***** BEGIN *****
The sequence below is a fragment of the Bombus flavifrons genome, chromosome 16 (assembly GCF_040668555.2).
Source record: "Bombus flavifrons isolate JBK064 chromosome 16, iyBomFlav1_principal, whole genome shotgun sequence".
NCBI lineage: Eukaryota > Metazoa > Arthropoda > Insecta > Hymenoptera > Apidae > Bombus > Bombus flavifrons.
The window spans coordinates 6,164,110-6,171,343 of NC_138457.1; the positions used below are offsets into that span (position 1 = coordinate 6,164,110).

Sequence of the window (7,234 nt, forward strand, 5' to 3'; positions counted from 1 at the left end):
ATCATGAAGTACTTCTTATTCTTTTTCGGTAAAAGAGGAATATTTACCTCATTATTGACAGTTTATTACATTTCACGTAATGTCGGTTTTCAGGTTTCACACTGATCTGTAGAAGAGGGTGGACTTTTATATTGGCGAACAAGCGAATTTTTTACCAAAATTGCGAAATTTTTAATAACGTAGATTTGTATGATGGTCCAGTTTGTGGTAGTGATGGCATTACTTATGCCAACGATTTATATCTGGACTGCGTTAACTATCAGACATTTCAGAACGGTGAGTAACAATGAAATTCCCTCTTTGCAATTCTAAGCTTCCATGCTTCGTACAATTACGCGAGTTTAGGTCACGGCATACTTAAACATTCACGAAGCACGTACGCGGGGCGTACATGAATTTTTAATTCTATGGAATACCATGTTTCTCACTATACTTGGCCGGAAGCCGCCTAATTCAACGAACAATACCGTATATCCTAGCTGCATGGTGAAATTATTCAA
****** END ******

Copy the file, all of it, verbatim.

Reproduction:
The sequence below is a fragment of the Bombus flavifrons genome, chromosome 16 (assembly GCF_040668555.2).
Source record: "Bombus flavifrons isolate JBK064 chromosome 16, iyBomFlav1_principal, whole genome shotgun sequence".
NCBI lineage: Eukaryota > Metazoa > Arthropoda > Insecta > Hymenoptera > Apidae > Bombus > Bombus flavifrons.
The window spans coordinates 6,164,110-6,171,343 of NC_138457.1; the positions used below are offsets into that span (position 1 = coordinate 6,164,110).

Sequence of the window (7,234 nt, forward strand, 5' to 3'; positions counted from 1 at the left end):
ATCATGAAGTACTTCTTATTCTTTTTCGGTAAAAGAGGAATATTTACCTCATTATTGACAGTTTATTACATTTCACGTAATGTCGGTTTTCAGGTTTCACACTGATCTGTAGAAGAGGGTGGACTTTTATATTGGCGAACAAGCGAATTTTTTACCAAAATTGCGAAATTTTTAATAACGTAGATTTGTATGATGGTCCAGTTTGTGGTAGTGATGGCATTACTTATGCCAACGATTTATATCTGGACTGCGTTAACTATCAGACATTTCAGAACGGTGAGTAACAATGAAATTCCCTCTTTGCAATTCTAAGCTTCCATGCTTCGTACAATTACGCGAGTTTAGGTCACGGCATACTTAAACATTCACGAAGCACGTACGCGGGGCGTACATGAATTTTTAATTCTATGGAATACCATGTTTCTCACTATACTTGGCCGGAAGCCGCCTAATTCAACGAACAATACCGTATATCCTAGCTGCATGGTGAAATTATTCAA